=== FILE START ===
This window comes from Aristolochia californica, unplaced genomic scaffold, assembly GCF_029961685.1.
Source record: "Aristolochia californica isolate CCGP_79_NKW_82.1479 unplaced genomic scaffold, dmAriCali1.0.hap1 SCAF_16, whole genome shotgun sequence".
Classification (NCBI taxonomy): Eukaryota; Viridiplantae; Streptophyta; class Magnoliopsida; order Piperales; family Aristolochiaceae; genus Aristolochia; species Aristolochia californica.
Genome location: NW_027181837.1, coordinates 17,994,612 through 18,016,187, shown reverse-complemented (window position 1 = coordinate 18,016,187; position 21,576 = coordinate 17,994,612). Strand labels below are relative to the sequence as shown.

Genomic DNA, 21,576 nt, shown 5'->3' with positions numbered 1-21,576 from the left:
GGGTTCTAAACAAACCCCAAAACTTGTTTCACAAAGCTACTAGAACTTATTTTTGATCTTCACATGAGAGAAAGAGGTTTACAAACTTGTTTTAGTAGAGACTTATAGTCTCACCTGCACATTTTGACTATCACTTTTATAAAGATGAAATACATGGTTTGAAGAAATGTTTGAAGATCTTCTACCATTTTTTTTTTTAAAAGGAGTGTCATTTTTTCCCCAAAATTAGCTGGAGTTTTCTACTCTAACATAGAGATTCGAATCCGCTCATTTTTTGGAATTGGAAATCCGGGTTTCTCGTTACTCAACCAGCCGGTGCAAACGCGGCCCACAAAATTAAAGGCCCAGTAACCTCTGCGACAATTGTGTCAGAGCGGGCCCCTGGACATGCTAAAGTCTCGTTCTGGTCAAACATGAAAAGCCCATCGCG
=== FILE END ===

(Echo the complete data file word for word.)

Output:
This window comes from Aristolochia californica, unplaced genomic scaffold, assembly GCF_029961685.1.
Source record: "Aristolochia californica isolate CCGP_79_NKW_82.1479 unplaced genomic scaffold, dmAriCali1.0.hap1 SCAF_16, whole genome shotgun sequence".
Classification (NCBI taxonomy): Eukaryota; Viridiplantae; Streptophyta; class Magnoliopsida; order Piperales; family Aristolochiaceae; genus Aristolochia; species Aristolochia californica.
Genome location: NW_027181837.1, coordinates 17,994,612 through 18,016,187, shown reverse-complemented (window position 1 = coordinate 18,016,187; position 21,576 = coordinate 17,994,612). Strand labels below are relative to the sequence as shown.

Genomic DNA, 21,576 nt, shown 5'->3' with positions numbered 1-21,576 from the left:
GGGTTCTAAACAAACCCCAAAACTTGTTTCACAAAGCTACTAGAACTTATTTTTGATCTTCACATGAGAGAAAGAGGTTTACAAACTTGTTTTAGTAGAGACTTATAGTCTCACCTGCACATTTTGACTATCACTTTTATAAAGATGAAATACATGGTTTGAAGAAATGTTTGAAGATCTTCTACCATTTTTTTTTTTAAAAGGAGTGTCATTTTTTCCCCAAAATTAGCTGGAGTTTTCTACTCTAACATAGAGATTCGAATCCGCTCATTTTTTGGAATTGGAAATCCGGGTTTCTCGTTACTCAACCAGCCGGTGCAAACGCGGCCCACAAAATTAAAGGCCCAGTAACCTCTGCGACAATTGTGTCAGAGCGGGCCCCTGGACATGCTAAAGTCTCGTTCTGGTCAAACATGAAAAGCCCATCGCG